This is a charming little book. Anne Fadiman is a very good essayist; she writes well on a range of topics which most would find hard to express in essay form. Her purpose is not didactic, but rather to entertain and to encourage, and one certainly comes away wanting to read more, to buy more books, even just to sit and admire one's own library. All book-lovers will find something with which they identify, whether in terms of reading habits, the arrangement of one's books, the treatment of them, or in the concept of an odd-shelf. I was continually struck at Fadiman's ability to take one's attitude to books and related matters and then to find expression of this 'type' in other daily habits (I think especially of the obsessed proof-reader and his tendency to remove 'the lint from the clothes dryer' and to skim 'the drowned bee from the pool'). Although the essays stand on their own, I would suggest reading them in order, since one gets a picture of the Fadiman book-mania early on, and many of its aspects manifest themselves (mostly unconsciously) in later essays. At the end of the book, there are several useful pages of recommended readings. One only hopes that we shall be hearing (or reading) more from Anne Fadiman in the future.
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8 of 8 people found the following review helpful
5.0 out of 5 stars Hilarious reinforcement for the Readaholic!, April 26, 2001
This book is sheer enjoyment for anyone who loves to read. I laughed 'til my eyes teared at her chapter on the compulsive proofreader (Insert a Car^/rot)! Anne Fadiman obviously had fun examining the many facets of the reader/book relationship - and the human relationships also affected. Both the trials, and special pleasures unique to married readers are all here. The books brought to bed, attendant crumbs, read-aloud passages... And the reading parent and child relationship, with chewed pages, re-visited favorites, the teen discovery of erotica on a parent's shelf. It's all here, in her fresh and clean prose.
I, who NEVER read non-fiction without a concrete need, could not put this book down! It is a book to read, keep, and share.
Throughout her essays, you will recognize yourself, your family members, and your friends who read, with their beauties and eccentricities (often one and the same). If I had the money, I'd buy a cratefull! I have already thought of at least a dozen folks to whom I would love to give this book...
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11 of 12 people found the following review helpful
5.0 out of 5 stars Proving you can love books for more than just their words, December 3, 2000
I keep this slim book of essays on my bedside table - it is something to read when I have nothing else. Or something it is just to read instead of anything else. Anne Fadiman has described the love of books and of words in all their forms in a series of short essays.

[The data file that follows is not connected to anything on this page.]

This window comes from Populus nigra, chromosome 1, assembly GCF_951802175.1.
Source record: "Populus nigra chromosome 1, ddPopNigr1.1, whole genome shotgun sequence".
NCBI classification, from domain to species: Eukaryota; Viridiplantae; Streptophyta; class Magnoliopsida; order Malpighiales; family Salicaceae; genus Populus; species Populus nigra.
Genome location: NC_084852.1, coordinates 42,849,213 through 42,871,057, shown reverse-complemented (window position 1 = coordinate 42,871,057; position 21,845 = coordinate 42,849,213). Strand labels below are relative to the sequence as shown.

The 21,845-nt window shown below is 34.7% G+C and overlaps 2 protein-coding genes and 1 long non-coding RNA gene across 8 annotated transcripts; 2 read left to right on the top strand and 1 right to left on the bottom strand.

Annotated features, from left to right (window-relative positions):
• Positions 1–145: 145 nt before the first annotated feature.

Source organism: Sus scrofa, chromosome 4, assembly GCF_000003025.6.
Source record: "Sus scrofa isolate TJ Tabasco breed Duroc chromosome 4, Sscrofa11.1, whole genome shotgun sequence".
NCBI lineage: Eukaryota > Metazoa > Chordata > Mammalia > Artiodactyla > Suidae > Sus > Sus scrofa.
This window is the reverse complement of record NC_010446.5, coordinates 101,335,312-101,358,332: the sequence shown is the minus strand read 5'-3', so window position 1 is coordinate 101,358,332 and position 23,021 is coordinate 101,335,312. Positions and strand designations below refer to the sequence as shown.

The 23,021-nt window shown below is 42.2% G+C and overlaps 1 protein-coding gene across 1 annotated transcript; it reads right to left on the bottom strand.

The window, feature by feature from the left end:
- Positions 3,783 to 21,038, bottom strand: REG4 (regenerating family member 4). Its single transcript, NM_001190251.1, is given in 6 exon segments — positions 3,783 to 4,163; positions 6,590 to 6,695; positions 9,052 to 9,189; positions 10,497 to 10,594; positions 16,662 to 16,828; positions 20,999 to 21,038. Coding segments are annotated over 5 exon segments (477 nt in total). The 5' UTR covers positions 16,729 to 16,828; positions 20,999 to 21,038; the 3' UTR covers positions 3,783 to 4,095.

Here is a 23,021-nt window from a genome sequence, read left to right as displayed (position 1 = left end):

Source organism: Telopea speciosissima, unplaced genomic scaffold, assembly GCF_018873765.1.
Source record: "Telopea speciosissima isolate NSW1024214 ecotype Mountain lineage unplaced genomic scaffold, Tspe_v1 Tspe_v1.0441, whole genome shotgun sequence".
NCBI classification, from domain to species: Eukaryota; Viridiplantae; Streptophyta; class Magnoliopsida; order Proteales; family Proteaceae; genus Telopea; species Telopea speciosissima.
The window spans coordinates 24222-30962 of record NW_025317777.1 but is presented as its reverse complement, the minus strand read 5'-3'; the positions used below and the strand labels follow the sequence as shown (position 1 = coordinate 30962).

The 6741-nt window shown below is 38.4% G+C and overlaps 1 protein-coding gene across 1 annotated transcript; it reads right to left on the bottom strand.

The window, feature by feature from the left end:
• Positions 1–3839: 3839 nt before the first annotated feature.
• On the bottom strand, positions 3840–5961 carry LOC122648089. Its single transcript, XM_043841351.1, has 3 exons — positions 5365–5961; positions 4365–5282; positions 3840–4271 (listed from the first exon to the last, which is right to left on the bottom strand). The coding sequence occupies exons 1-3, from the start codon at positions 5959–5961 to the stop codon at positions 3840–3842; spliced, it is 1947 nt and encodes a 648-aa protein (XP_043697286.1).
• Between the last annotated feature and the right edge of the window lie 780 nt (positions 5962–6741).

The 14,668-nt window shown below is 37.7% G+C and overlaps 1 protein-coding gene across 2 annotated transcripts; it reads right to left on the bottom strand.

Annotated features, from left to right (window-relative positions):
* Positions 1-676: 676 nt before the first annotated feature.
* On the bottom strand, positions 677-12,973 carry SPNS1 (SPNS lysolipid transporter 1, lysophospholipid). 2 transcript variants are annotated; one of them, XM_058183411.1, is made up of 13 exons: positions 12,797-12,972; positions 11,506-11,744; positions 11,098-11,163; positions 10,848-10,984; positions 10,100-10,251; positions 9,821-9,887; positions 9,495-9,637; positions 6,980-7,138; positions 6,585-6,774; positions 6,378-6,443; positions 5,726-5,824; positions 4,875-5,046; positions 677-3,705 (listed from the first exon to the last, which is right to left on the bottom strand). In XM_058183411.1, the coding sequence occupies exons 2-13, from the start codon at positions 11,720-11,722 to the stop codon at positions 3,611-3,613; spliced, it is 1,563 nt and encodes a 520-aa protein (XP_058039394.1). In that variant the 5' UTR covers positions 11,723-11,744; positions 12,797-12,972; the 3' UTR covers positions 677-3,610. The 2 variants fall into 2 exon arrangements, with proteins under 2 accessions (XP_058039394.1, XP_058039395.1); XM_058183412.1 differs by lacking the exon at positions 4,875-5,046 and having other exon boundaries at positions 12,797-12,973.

Her chapters cover a range of subjects, from the discovery of rare words, merging libraries, book buying and to the odd shelf - a whole range of subjects for confirmed bibliophiles.
My favourite chapter, the one I read over and over again is "The Joy of Sesquipedelians" - when she found a book from the 1920's full of words she had never read before. It is like a short detective story tracking showing both the changing background which underlies our education and experiences, and reflects the changes in our language. Words in common use then are barely used or understood now. How many of us know the meaning of Grimoire, Paludal, retromingent, apozemical, goetic and some 17 others. These beautiful words that roll off the tongue - it seems criminal that they are now almost extinct .
The final chapter is the loveliest - a surprise birthday trip which ends up being to a second hand bookshop.
This book is a joy to read for those that find it a joy to read.
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10 of 11 people found the following review helpful
3.0 out of 5 stars Read, think, smile, September 26, 2003
By 
Eric J. Lyman (Roma, Lazio Italy) - See all my reviews
(REAL NAME)   
What a captivating and fun little book! I don't attach to it the same deep meanings that some of my fellow reviewers did, but there is plenty here that any true book lover will identify with and enjoy.
I found the book a bit uneven -- we've all read enough bad poetry to want to avoid reading about flawed verse in the chapter called Scorn Not the Sonnet, and while the point is well made in Nothing New Under the Sun, I felt I was going to suffocate under the weight of all those footnotes. But where Ex Libris is good it is very good.
On this book's pages, you'll find charming anecdotes about messages written inside book covers, funny stories about people compelled to proofread at all time, an essay on the joy of reading a book in the place it is about, and a little stab at the annoying practice of removing the gender from popular sayings. Every one a gem.
This is also a handsome edition of the book, making it a great gift for any book lovers you know. It's an even better gift to yourself.